New funding has Matisse Networks ready for action
September 10, 2007 By Stephen Hardy -- Matisse Networks has closed a $45 million Series C round that senior management will use to take its optical burst switching technology from customer trials to worldwide sales.
September 10, 2007 By Stephen Hardy -- Matisse Networks (search for Matisse Networks) has closed a $45 million Series C round that senior management will use to take its optical burst switching technology from customer trials to worldwide sales. The latest round brings the company's total funding to $80 million and should tide over Matisse Networks until it reaches profitability, says Chairman and CEO Sam Mathan. He expects his company to reach that milestone sometime in 2009.
Merrill Lynch PCG led the round with an investment of $35 million. All existing investors -- including Menlo Ventures, Monitor Ventures, Walden International, and Woodside Fund -- joined the round as well. Mathan and Mark Showalter, Matisse's director of product marketing, say that the inclusion of Merrill Lynch highlights the market potential of optical burst switching, since the Wall Street firm isn't one of the usual tech VC suspects.
Mathan says he will use the new funds primarily to expand his sales efforts worldwide to capitalize on the momentum he expects current customer trials in North America will generate. To this end, the company has hired Doug Stewart as vice president of sales for North America, Europe, and the Middle East, and Shigeru Ota to be vice president of sales for Asia Pacific. Matisse also announced that it has named Gouri Shankar as head of the company's design center in Hyderabad, India.
Matisse will target its Ethernet over WDM metro transport and switching products at carriers and enterprises looking to migrate from SONET/SDH-based architectures to more packet-friendly transmission methods. Mathan and Showalter tout the company's optical burst switching technology as more economical and efficient than current WDM and ROADM platforms.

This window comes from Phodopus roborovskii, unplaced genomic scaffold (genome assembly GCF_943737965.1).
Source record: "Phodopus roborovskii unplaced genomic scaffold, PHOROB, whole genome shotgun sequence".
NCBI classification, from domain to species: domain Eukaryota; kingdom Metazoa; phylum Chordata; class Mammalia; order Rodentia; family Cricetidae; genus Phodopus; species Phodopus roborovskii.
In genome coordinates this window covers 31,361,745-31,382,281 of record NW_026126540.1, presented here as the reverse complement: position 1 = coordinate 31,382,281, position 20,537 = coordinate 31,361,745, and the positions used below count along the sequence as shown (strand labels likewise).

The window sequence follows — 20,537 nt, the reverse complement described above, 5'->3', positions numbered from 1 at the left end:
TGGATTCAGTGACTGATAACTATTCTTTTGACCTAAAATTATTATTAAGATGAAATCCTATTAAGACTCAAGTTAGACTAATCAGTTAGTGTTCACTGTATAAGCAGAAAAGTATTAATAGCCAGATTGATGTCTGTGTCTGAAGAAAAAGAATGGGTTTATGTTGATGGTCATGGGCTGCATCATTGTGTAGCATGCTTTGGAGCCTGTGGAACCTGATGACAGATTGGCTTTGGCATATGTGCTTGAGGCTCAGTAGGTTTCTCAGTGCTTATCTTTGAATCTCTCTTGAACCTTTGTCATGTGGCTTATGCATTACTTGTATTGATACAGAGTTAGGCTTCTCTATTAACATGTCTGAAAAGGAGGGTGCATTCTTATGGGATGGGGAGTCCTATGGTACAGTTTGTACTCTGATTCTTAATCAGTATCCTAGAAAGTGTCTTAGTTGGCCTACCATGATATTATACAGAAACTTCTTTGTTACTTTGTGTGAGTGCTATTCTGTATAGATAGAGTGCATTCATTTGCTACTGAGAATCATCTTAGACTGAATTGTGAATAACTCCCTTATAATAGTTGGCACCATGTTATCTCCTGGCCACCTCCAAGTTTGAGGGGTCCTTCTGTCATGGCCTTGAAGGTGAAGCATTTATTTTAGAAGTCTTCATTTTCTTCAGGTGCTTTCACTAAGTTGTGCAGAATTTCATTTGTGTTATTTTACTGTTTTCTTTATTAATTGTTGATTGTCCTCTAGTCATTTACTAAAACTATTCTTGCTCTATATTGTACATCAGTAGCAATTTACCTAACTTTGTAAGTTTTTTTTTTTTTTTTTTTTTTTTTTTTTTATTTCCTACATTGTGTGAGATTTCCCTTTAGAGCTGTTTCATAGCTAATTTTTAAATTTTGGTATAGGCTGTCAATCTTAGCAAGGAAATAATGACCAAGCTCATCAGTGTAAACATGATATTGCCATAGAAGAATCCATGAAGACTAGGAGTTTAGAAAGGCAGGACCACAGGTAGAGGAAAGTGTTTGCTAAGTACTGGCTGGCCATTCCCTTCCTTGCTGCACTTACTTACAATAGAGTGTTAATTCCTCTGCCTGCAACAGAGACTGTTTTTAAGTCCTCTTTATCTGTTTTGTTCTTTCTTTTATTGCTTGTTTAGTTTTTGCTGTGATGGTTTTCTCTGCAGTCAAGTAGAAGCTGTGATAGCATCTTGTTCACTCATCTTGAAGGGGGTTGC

Optical burst switching architectures -- in which transponders burst packets onto the network across a number of different wavelengths, depending upon the packets' ultimate destination and the network's current traffic load â�� can provide as much as a 50% reduction in operational and capital expenses compared with conventional WDM equipment, Matisse asserts. That's because each transmission in conventional systems requires a pair of transponders for each wavelength path. Conversely, each of Matisse's proprietary Tango transponders uses standard tunable C-Band lasers to transmit on multiple wavelengths, switching wavelengths in nanoseconds thanks to electronic control of the company's design. Thus, two transponders can accommodate traffic flows on multiple paths, saving transponder costs. An introduction to Matisse's equipment appeared in the November 2006 edition of Lightwave. An article written by Showalter making the case for optical burst switching will appear in the upcoming October 2007 edition of Lightwave.
Despite the unconventional transmission method, Showalter says that the Matisse hardware can support restoration times below 50 msec. The equipment supports physical ring/logical mesh architectures that use counter-rotating ring paths. In case of a failure, traffic is "intelligently steered" around the break.
Mathan says the equipment is currently in trials with potential carrier and enterprise customers. He expects to be able to announce deployment customers next year.
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